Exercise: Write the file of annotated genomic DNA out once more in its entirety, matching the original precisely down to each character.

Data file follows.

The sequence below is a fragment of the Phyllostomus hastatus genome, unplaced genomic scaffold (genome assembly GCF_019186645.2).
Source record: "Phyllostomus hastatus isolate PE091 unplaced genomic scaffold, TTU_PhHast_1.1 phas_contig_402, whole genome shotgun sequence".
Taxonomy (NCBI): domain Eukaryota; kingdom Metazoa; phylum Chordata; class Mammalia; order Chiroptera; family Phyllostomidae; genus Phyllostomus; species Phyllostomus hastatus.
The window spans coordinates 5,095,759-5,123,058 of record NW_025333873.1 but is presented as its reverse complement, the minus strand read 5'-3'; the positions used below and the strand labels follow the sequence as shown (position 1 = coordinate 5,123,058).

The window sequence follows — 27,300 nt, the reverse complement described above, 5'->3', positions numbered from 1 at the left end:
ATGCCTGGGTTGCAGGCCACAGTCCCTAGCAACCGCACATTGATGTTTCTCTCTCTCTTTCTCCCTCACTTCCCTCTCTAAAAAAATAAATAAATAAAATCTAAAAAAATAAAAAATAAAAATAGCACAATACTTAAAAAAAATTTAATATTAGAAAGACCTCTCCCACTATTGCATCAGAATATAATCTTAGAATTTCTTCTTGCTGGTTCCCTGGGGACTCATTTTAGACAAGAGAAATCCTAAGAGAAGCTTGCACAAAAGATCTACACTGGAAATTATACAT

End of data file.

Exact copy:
The sequence below is a fragment of the Phyllostomus hastatus genome, unplaced genomic scaffold (genome assembly GCF_019186645.2).
Source record: "Phyllostomus hastatus isolate PE091 unplaced genomic scaffold, TTU_PhHast_1.1 phas_contig_402, whole genome shotgun sequence".
Taxonomy (NCBI): domain Eukaryota; kingdom Metazoa; phylum Chordata; class Mammalia; order Chiroptera; family Phyllostomidae; genus Phyllostomus; species Phyllostomus hastatus.
The window spans coordinates 5,095,759-5,123,058 of record NW_025333873.1 but is presented as its reverse complement, the minus strand read 5'-3'; the positions used below and the strand labels follow the sequence as shown (position 1 = coordinate 5,123,058).

The window sequence follows — 27,300 nt, the reverse complement described above, 5'->3', positions numbered from 1 at the left end:
ATGCCTGGGTTGCAGGCCACAGTCCCTAGCAACCGCACATTGATGTTTCTCTCTCTCTTTCTCCCTCACTTCCCTCTCTAAAAAAATAAATAAATAAAATCTAAAAAAATAAAAAATAAAAATAGCACAATACTTAAAAAAAATTTAATATTAGAAAGACCTCTCCCACTATTGCATCAGAATATAATCTTAGAATTTCTTCTTGCTGGTTCCCTGGGGACTCATTTTAGACAAGAGAAATCCTAAGAGAAGCTTGCACAAAAGATCTACACTGGAAATTATACAT